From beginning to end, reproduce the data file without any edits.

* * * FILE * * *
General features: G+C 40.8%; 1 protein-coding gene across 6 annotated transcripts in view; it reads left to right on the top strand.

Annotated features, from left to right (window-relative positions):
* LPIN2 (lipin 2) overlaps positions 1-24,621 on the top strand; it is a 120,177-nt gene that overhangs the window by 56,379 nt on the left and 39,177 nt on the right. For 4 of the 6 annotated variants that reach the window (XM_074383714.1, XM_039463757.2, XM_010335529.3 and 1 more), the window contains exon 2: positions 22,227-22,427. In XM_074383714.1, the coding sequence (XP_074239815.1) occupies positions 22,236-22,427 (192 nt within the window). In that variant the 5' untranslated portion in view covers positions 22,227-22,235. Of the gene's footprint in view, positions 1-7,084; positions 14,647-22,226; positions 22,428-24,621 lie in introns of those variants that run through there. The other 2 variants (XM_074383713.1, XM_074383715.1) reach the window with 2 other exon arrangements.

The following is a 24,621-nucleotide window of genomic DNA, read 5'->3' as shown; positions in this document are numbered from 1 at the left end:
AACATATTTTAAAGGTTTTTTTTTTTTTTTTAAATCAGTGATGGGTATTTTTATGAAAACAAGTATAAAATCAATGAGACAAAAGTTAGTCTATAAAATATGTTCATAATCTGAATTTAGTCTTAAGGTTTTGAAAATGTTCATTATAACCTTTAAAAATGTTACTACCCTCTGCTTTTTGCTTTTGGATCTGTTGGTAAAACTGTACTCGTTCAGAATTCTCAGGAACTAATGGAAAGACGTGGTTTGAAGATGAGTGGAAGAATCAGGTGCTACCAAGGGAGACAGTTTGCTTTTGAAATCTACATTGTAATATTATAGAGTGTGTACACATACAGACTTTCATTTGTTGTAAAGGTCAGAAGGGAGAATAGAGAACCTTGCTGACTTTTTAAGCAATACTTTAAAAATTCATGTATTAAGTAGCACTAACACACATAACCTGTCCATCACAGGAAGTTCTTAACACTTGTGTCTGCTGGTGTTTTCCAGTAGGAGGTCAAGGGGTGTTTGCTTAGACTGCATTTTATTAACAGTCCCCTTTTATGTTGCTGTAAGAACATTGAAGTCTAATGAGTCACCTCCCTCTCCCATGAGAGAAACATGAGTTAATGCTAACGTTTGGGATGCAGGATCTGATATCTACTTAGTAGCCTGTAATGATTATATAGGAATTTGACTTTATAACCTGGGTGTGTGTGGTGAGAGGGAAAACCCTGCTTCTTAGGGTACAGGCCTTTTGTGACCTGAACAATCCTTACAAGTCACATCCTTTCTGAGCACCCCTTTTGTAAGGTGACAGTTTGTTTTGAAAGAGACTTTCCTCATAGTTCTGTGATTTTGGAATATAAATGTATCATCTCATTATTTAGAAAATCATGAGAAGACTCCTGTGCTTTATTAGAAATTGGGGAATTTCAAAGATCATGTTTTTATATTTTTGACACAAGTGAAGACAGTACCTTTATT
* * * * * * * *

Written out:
General features: G+C 40.8%; 1 protein-coding gene across 6 annotated transcripts in view; it reads left to right on the top strand.

Annotated features, from left to right (window-relative positions):
* LPIN2 (lipin 2) overlaps positions 1-24,621 on the top strand; it is a 120,177-nt gene that overhangs the window by 56,379 nt on the left and 39,177 nt on the right. For 4 of the 6 annotated variants that reach the window (XM_074383714.1, XM_039463757.2, XM_010335529.3 and 1 more), the window contains exon 2: positions 22,227-22,427. In XM_074383714.1, the coding sequence (XP_074239815.1) occupies positions 22,236-22,427 (192 nt within the window). In that variant the 5' untranslated portion in view covers positions 22,227-22,235. Of the gene's footprint in view, positions 1-7,084; positions 14,647-22,226; positions 22,428-24,621 lie in introns of those variants that run through there. The other 2 variants (XM_074383713.1, XM_074383715.1) reach the window with 2 other exon arrangements.

The following is a 24,621-nucleotide window of genomic DNA, read 5'->3' as shown; positions in this document are numbered from 1 at the left end:
AACATATTTTAAAGGTTTTTTTTTTTTTTTTAAATCAGTGATGGGTATTTTTATGAAAACAAGTATAAAATCAATGAGACAAAAGTTAGTCTATAAAATATGTTCATAATCTGAATTTAGTCTTAAGGTTTTGAAAATGTTCATTATAACCTTTAAAAATGTTACTACCCTCTGCTTTTTGCTTTTGGATCTGTTGGTAAAACTGTACTCGTTCAGAATTCTCAGGAACTAATGGAAAGACGTGGTTTGAAGATGAGTGGAAGAATCAGGTGCTACCAAGGGAGACAGTTTGCTTTTGAAATCTACATTGTAATATTATAGAGTGTGTACACATACAGACTTTCATTTGTTGTAAAGGTCAGAAGGGAGAATAGAGAACCTTGCTGACTTTTTAAGCAATACTTTAAAAATTCATGTATTAAGTAGCACTAACACACATAACCTGTCCATCACAGGAAGTTCTTAACACTTGTGTCTGCTGGTGTTTTCCAGTAGGAGGTCAAGGGGTGTTTGCTTAGACTGCATTTTATTAACAGTCCCCTTTTATGTTGCTGTAAGAACATTGAAGTCTAATGAGTCACCTCCCTCTCCCATGAGAGAAACATGAGTTAATGCTAACGTTTGGGATGCAGGATCTGATATCTACTTAGTAGCCTGTAATGATTATATAGGAATTTGACTTTATAACCTGGGTGTGTGTGGTGAGAGGGAAAACCCTGCTTCTTAGGGTACAGGCCTTTTGTGACCTGAACAATCCTTACAAGTCACATCCTTTCTGAGCACCCCTTTTGTAAGGTGACAGTTTGTTTTGAAAGAGACTTTCCTCATAGTTCTGTGATTTTGGAATATAAATGTATCATCTCATTATTTAGAAAATCATGAGAAGACTCCTGTGCTTTATTAGAAATTGGGGAATTTCAAAGATCATGTTTTTATATTTTTGACACAAGTGAAGACAGTACCTTTATT